Anyone suffering from a bed bug infestation is probably willing to try just about anything to end it. That’s especially true if they have already tried a number of other strategies but haven’t yet seen success. What about ammonia? Does ammonia kill bed bugs like you sometimes hear or is it just a popular myth?
Ammonia is certainly a strong, toxic chemical and one that many have readily at hand at home. It’s also a cheaper way to fight the bed bug war. But if it does work, does it work alone or do you need a multi-pronged approach?
Are there any dangers to using ammonia as an insecticide? And what are its pros and cons? Read on to find the answers to all of these pressing questions.
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Will Ammonia Kill Bed Bugs?
On the one hand, bed bugs sometimes are immune to even pesticides designed specifically with them in mind, and you never know which particular bed bugs will or won’t be immune to what. It’s a trial and error process.
But yes, ammonia can kill bed bugs. We don’t think those who say it kills them are lying anymore than those who say it doesn’t are lying. It depends on the bed bugs and on how you use the ammonia solution, which takes us to the next point.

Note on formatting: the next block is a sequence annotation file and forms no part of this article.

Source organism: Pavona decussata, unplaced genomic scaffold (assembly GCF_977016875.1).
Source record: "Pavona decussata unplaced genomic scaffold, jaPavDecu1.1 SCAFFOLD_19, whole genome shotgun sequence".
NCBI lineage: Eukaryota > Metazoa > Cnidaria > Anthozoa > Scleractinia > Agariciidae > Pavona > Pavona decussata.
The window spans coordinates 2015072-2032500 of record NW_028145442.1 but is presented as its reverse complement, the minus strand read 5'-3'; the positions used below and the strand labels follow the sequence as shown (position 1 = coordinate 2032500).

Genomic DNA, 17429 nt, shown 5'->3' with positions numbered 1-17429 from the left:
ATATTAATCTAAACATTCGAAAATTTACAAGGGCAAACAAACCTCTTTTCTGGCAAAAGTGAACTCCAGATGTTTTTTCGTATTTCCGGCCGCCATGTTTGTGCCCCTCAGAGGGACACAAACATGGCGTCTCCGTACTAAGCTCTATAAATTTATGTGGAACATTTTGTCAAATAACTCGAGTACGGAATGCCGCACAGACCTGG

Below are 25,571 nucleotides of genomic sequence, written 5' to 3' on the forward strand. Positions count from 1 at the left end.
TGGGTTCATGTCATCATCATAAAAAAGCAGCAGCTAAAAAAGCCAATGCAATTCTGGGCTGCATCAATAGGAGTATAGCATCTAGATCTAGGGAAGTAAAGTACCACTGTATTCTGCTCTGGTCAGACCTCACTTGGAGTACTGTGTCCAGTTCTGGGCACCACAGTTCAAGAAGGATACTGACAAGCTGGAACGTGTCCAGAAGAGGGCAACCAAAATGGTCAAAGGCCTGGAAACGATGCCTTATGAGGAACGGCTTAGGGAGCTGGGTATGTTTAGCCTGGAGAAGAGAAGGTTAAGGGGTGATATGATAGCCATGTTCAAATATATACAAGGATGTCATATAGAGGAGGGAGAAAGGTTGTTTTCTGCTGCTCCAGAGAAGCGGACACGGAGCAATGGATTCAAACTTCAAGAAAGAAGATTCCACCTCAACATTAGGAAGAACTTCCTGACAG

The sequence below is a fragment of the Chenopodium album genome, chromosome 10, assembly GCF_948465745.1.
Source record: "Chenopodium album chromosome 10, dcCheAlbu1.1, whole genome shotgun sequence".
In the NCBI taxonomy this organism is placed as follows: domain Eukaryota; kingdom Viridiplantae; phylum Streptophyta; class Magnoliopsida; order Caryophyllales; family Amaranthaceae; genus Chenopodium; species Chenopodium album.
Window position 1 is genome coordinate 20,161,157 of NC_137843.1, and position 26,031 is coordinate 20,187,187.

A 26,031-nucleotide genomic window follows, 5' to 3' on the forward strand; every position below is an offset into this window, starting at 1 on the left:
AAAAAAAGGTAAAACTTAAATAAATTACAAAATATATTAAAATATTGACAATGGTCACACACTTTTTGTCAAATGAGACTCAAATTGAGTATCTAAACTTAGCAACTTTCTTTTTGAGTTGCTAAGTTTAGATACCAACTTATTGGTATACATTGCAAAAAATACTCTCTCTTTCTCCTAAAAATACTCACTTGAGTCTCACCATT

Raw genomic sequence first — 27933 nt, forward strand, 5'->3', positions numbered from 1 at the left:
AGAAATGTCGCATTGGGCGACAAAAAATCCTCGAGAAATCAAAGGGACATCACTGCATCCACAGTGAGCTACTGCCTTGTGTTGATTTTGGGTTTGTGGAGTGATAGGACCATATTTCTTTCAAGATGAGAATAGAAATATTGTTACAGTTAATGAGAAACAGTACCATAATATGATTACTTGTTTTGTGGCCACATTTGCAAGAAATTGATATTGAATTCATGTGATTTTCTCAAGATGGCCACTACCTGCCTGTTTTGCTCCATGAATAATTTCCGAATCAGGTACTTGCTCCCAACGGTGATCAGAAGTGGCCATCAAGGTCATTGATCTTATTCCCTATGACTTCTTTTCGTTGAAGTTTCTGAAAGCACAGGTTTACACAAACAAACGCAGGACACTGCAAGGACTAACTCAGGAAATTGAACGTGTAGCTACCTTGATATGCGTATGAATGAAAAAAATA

How to Use It
First, dilute the ammonia in water. Exactly how much water to add to ammonia is up to you, but try to balance the need to keep down the strong, toxic odor with the need for a potent bed bug killing spray.
Second, many mix ammonia with alcohol for an even more powerful anti-bed-bug weapon. Alcohol alone or ammonia alone can do the job, but together they are a sort of “dynamic duo.”
You should definitely use a spray bottle to avoid getting any ammonia on your hands. And choose a good bottle (having a great solution that barely squeaks out of the bottle with each squeeze is an exasperating and unnecessary annoyance!)
Not only can ammonia kill bed bugs, but it can also be applied to bed bug bites to help calm the itch. Be careful about concentration levels and keep ammonia away from your face. And you could also opt for hydrogen peroxide or vinegar if you don’t want to use ammonia on your bites.
Spray along the seams of your mattress, behind the base board, in the carpet under your bed, and anywhere else you would spray any other bed bug killing liquid. Be thorough and diligent, and ammonia can do its part. But don’t expect ammonia alone to win the war: it needs to be just one part of a multifaceted approach.
Is It Dangerous?
Ammonia is not especially more dangerous, in itself and by itself, than other bed bug killing chemicals. There are less toxic options, and there are more toxic options.
The danger to especially watch out for with ammonia is that it cannot be mixed with bleach without producing toxic fumes that can be lethal to human beings.
When you mix ammonia with chlorine, it causes a chemical reaction that produces chloramine vapor. Chloramine is extremely toxic and dangerous.
If breathed in, it can cause such symptoms and conditions as these:
- Coughing and chest pains.
- Being short of breath.
- Feeling nauseous.
- Having watery eyes.